There’s been a buzz in the organic community over the past couple of years about the scary possibility of a new genetically modified crop to be grown in Canada. Round-up Ready Alfalfa, which has been developed by Monsanto, is awaiting approval to be sold and planted on Canadian soil. This has myself and many other organic and conventional farmers alike concerned about the long term implications of such a crop.
Currently there are four main genetically modified (GM) crops grown in Canada: field corn, canola, soy beans and white sugar beets. There is also some GM sweet corn now being grown in Ontario. In the organic standards outlined by the Canadian Food Inspection Agency, no genetically modified plants or animals are permitted to be grown or raised on certified organic farms. Up until this point, it has been easy for our farm to comply with these standards. As a small-scale vegetable and livestock farm we don’t grow any crops that exist as genetically modified in Canada, so the risk of cross-contamination through wind or insect pollination isn’t a concern. With the prospect of GM alfalfa, all of this will change. Alfalfa is a very important crop for organic and conventional farmers alike. It is grown in most hay fields and some pastures and is an important soil-building crop as it fixes nitrogen in the soil. It is also insect pollinated, primarily by leaf cutter bees but also by honey bees and other insects.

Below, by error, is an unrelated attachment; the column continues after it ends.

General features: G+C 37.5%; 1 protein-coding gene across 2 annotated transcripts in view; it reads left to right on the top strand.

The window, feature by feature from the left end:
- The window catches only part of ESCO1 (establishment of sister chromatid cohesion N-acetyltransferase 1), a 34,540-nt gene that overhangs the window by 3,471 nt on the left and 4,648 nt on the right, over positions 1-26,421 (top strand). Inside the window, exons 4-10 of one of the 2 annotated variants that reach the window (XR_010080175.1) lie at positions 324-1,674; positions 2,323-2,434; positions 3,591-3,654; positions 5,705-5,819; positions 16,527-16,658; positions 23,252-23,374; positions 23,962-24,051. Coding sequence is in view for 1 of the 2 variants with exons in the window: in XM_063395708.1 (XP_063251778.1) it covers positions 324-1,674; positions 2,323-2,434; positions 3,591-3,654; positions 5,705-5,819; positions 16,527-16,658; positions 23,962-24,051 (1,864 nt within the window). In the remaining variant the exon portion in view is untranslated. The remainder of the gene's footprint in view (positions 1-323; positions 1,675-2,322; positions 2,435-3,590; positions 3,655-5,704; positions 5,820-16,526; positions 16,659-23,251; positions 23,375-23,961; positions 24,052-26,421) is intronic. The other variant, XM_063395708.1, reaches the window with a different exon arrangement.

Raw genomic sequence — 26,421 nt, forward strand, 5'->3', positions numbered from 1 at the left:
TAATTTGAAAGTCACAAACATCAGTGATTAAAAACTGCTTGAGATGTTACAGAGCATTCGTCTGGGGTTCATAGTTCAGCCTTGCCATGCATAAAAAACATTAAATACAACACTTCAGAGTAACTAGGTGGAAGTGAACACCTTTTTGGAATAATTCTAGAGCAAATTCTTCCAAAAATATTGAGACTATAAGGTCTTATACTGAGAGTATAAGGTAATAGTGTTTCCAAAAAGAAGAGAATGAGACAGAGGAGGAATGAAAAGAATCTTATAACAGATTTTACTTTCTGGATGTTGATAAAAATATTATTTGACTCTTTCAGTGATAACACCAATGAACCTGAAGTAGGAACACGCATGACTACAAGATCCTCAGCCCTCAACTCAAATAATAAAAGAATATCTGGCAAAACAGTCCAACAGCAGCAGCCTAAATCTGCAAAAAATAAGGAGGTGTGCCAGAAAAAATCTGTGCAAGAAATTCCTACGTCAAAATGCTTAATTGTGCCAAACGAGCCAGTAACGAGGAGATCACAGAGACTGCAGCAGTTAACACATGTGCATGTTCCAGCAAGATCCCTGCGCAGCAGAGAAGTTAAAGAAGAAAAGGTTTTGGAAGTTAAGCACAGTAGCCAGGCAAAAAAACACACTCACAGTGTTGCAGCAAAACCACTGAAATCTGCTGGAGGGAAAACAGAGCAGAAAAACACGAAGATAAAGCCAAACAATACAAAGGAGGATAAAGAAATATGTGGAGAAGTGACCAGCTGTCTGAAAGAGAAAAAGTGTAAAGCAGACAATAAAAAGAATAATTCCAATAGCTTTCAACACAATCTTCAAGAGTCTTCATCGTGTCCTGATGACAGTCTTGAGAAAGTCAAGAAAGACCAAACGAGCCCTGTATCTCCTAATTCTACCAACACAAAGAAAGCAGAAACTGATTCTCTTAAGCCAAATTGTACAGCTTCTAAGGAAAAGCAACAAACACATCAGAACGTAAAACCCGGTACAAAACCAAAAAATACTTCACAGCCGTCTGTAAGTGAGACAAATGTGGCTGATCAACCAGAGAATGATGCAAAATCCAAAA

Almost any farm raising livestock on pasture grows alfalfa. This includes pretty well all organic livestock farms since the access to fresh pasture is mandated in the organic standards. At our farm, we raise a small herd of grass-finished cattle and just down the road is an organic dairy farm who also pastures their dairy cattle. The possibility of GM alfalfa being approved in Canada is a frightening prospect for us as, if, and when it is planted by our neighbours, there will be no way to stop the cross-pollination of it by bees into our fields. This would basically eliminate the possibility of growing organic hay and pastures and raising organic livestock. On top of this is the concern for organic and conventional farmers alike either saving their own seeds (which is prohibited by patents held by Monsanto for their GM crops) or farmers trying to market alfalfa seeds and pellets for export, since a number of countries prohibit the import of GM crops. A similar fate was endured by canola growers when GM canola was approved and planted in Canada and quickly spread and contaminated virtually every canola field in the country.
There are many farmers who choose to plant GM crops for various reasons and the choice is up to them. The problems occur when farmers (and consumers) do not have a choice in what ends up in their fields (and on their plates). If GM alfalfa is approved in Canada as it was in the US in January 2011, all Canadian farmers would lose their choice in this matter.